Everyone loves a vacation. You know what would make a vacation even better, though? Getting some cash back from your credit card when you travel.

The average American household spends around $600 for short domestic vacations, while longer international vacations average over $3,250. Most of those expenses go toward transportation and lodging, with food and entertainment making up the rest. Earning back a few percentage points in rewards from credit card spending could really add up.

A woman holding a credit card lying on a garment bag on the floor, surrounded by a hat, map, camera, passport, and sunglasses

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Get unlimited free hotel nights

If you travel a lot, consider applying for the Citi Prestige credit card. One of the best perks the Citi Prestige card offers is its "fourth night free" benefit: Citi will reimburse the average rate for one night on stays four days or longer. If you travel a lot, this benefit alone could easily offset the $450 annual fee.

You can book a stay through ThankYou.com or contact the Citi Concierge to book travel. The "fourth night free" deal stacks with hotel promotions as well (like "fifth night free"), but Citi averages the rate across all nights stayed to determine the amount it reimburses cardholders.

The Citi Prestige also earns 3 points per dollar on airfare and hotels and 2 points per dollar on restaurants. Points can be redeemed for 1 cent each as a statement credit or 1.25 cents per point for flights (but not hotels) booked through Citi's travel portal.

The card also offers the standard premium credit card perks. There's a $250 annual credit for airfare and airline incidentals like baggage fees. It also includes other perks like lounge access, Global Entry or TSA Precheck reimbursement, and one of the best credit card baggage-delay insurance policies.

Earn 4.5% back on your travel expenses

There are a couple of credit cards that will give back as much as 4.5% in rewards for most travel expenses. Both the Chase Sapphire Reserve and the U.S. Bank Altitude Reserve earn 3 points per dollar spent on transportation and hotels booked directly with the vendor. Those points can be redeemed for a value of 1.5 cents each through their respective travel portals.

Both come with annual travel credits, and will reimburse the cardholder for the Global Entry or TSA Precheck application fee. Each also provides several other travel perks as well. That said, they have fairly hefty annual fees. The table below compares them side by side:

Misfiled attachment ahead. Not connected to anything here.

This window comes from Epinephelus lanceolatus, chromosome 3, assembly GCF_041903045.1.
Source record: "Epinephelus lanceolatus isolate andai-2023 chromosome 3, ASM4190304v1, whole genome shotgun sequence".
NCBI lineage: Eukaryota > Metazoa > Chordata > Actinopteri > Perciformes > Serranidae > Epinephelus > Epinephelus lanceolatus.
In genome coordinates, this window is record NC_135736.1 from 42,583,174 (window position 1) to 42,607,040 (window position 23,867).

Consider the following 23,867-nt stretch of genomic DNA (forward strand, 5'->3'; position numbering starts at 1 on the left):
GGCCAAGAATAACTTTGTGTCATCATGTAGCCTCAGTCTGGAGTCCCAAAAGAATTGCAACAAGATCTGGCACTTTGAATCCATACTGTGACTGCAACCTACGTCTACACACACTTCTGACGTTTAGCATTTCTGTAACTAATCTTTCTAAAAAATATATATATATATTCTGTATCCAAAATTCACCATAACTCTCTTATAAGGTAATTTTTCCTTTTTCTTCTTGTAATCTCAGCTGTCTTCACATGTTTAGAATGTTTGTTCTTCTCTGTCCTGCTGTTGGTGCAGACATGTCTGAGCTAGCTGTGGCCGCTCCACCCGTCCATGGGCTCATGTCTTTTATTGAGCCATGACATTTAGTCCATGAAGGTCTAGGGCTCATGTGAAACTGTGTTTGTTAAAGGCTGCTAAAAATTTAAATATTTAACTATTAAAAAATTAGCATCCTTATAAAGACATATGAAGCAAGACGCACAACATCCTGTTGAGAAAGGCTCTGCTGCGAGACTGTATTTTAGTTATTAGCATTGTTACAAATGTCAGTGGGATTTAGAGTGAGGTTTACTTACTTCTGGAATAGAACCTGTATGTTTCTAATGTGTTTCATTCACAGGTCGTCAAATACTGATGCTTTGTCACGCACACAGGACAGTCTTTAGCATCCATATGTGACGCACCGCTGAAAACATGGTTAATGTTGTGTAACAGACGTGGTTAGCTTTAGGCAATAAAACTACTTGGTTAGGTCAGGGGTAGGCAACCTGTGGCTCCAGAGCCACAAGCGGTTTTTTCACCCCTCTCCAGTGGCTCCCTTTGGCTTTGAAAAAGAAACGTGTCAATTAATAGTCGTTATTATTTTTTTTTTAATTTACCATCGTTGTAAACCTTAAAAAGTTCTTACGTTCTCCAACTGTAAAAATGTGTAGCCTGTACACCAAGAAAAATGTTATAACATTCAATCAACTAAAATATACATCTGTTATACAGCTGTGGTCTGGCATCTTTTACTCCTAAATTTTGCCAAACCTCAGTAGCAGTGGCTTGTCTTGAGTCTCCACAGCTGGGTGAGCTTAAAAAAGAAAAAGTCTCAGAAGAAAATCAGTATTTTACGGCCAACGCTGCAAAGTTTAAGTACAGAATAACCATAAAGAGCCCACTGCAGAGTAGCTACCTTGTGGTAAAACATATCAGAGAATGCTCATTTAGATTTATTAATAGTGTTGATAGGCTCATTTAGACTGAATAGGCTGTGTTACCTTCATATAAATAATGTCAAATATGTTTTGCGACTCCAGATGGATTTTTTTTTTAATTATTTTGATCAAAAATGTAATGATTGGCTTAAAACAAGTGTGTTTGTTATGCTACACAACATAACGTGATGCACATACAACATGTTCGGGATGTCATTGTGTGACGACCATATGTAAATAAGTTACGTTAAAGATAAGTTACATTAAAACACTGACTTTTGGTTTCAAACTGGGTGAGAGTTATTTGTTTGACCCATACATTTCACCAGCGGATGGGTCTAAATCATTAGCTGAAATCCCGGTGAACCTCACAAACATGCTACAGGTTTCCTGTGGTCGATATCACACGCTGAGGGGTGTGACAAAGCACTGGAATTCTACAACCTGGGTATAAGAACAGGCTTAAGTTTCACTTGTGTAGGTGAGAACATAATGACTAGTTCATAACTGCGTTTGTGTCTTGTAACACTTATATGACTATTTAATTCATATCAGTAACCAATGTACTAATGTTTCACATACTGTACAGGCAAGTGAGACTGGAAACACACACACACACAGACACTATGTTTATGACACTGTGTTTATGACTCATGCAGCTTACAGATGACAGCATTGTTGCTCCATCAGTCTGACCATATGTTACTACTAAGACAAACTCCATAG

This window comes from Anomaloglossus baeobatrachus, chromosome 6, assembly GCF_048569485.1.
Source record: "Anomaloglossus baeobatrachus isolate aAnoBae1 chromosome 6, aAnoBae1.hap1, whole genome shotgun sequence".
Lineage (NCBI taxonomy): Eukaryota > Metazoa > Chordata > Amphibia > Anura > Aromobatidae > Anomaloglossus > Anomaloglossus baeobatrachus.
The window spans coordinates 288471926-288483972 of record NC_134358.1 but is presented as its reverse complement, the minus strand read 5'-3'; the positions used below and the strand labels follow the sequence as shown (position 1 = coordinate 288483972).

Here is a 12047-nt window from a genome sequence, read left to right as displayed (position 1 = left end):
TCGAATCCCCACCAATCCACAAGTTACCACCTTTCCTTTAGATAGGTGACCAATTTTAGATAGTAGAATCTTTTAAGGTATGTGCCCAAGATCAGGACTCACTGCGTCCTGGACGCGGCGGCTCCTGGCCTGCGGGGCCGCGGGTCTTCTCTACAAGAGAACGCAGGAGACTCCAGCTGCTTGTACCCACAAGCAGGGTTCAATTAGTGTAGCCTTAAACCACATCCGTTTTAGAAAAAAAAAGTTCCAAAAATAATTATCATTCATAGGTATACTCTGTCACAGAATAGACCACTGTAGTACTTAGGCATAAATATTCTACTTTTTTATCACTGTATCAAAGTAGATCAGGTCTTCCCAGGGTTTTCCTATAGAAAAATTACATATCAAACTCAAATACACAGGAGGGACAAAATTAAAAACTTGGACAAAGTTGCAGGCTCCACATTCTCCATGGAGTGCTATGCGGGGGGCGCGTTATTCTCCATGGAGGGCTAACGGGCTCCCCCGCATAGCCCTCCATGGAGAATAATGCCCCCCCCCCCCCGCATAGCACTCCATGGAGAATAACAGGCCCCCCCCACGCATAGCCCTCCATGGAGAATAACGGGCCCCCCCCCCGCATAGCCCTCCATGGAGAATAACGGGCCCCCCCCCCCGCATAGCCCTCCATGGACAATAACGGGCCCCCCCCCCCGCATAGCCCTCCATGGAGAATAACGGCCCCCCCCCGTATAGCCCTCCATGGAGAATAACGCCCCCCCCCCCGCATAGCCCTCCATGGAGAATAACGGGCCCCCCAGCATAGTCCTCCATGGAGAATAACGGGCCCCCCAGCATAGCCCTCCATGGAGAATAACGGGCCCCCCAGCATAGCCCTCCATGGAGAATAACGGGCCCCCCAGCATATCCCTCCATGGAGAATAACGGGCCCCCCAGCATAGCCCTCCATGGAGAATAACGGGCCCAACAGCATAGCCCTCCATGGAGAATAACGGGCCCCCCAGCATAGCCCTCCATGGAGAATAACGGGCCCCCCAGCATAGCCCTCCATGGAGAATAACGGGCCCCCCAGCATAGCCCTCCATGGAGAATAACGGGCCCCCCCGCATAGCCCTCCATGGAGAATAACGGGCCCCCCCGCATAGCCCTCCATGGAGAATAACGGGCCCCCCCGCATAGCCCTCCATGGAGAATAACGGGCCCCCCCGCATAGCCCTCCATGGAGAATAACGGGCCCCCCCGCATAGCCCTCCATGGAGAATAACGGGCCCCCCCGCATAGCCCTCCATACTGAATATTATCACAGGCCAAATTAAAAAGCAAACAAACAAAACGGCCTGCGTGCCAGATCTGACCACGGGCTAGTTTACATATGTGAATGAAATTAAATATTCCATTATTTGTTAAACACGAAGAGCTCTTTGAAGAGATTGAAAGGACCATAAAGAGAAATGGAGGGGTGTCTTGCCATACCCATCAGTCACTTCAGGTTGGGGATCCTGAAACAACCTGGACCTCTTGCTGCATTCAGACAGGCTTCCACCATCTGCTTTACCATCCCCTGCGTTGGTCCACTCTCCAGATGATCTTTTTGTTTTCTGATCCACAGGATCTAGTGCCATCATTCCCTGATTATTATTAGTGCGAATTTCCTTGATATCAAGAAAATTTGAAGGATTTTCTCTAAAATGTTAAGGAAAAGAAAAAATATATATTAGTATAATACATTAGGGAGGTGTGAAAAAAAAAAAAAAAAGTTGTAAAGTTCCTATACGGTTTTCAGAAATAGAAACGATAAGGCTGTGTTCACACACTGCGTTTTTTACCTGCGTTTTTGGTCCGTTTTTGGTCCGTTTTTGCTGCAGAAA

Credit Card

Chase Sapphire Reserve

U.S. Bank Altitude Reserve

Annual fee

$450

$400

Annual travel credit

$300

$325

Points per dollar (travel)

3x

3x

Points per dollar (restaurants)

3x

1x (3x if using a mobile wallet)

Priority Pass lounge access

Unlimited (individual lounges may impose limits)

First four visits and four guest visits free, then $27 per visit

TSA Precheck / Global Entry reimbursement

Yes

Yes

Gogo Wi-Fi passes

0

12

Point value (redeemed through travel portal)

1.5 cents

1.5 cents

Point value (redeemed as statement credit)

1 cent

1 cent

Data sources: Chase and U.S. Bank.

One thing worth noting: The Chase Sapphire Reserve earns Ultimate Rewards points. These points can be redeemed for cash back or used in Chase's travel portal, but Ultimate Rewards points are worth a lot more if transferred to Chase's travel partners. Keep in mind that Ultimate Rewards points can be pooled from other Chase credit cards as well. Along with the 3 times points earned at restaurants, that could be the deciding factor for some consumers. Read our full review of the Chase Sapphire Reserve to learn more.

If you plan on simply redeeming points for travel through the portal, the U.S. Bank Altitude Reserve is a good option. Not only does it earn 3 times points on travel, it also earns 3 times points on all purchases made with a mobile wallet (like Android Pay, Apple Pay, or Samsung Pay).

Not fond of hefty annual fees?

There are a couple of good options for earning a high percentage of cash back from credit cards on travel purchases, without annual fees.

The Discover it Miles credit card offers 1.5% back on all purchases. But Discover will double the cash back earned for the first year of card membership, effectively offering 3% cash back for a year. Read our full review of the Discover it Miles to learn more.

A good option for some may be the Bank of America Travel Rewards credit card. The card earns 1.5 points per dollar on every purchase. But members of Bank of America's Preferred Rewards program can earn up to 75% more points; that bumps the points per dollar to as much as 2.625. Points can be redeemed for 1 cent each as a statement credit against travel purchases. Read our full review of the Bank of America Travel Rewards credit card to learn more.

Although the no-annual-fee options don't earn the same level of cash back as premium credit cards, they earn those rewards on all purchases, not just travel and restaurant purchases. As such, they make great credit cards for those seeking to hold just one or two cards in their wallets.

Let credit cards pay for part of your vacation

If you're a frequent traveler, you can definitely get a lot of value out of premium credit cards to offset their typical $450 annual fee. If you just want to earn some extra money from your credit card when you book your annual vacation, a no-annual-fee credit card may be a better value.

Consider your travel habits, and use the tips in this article to determine which card will earn you the most money for your travel.

Adam Levy has no position in any of the stocks mentioned. The Motley Fool has no position in any of the stocks mentioned. The Motley Fool has a disclosure policy.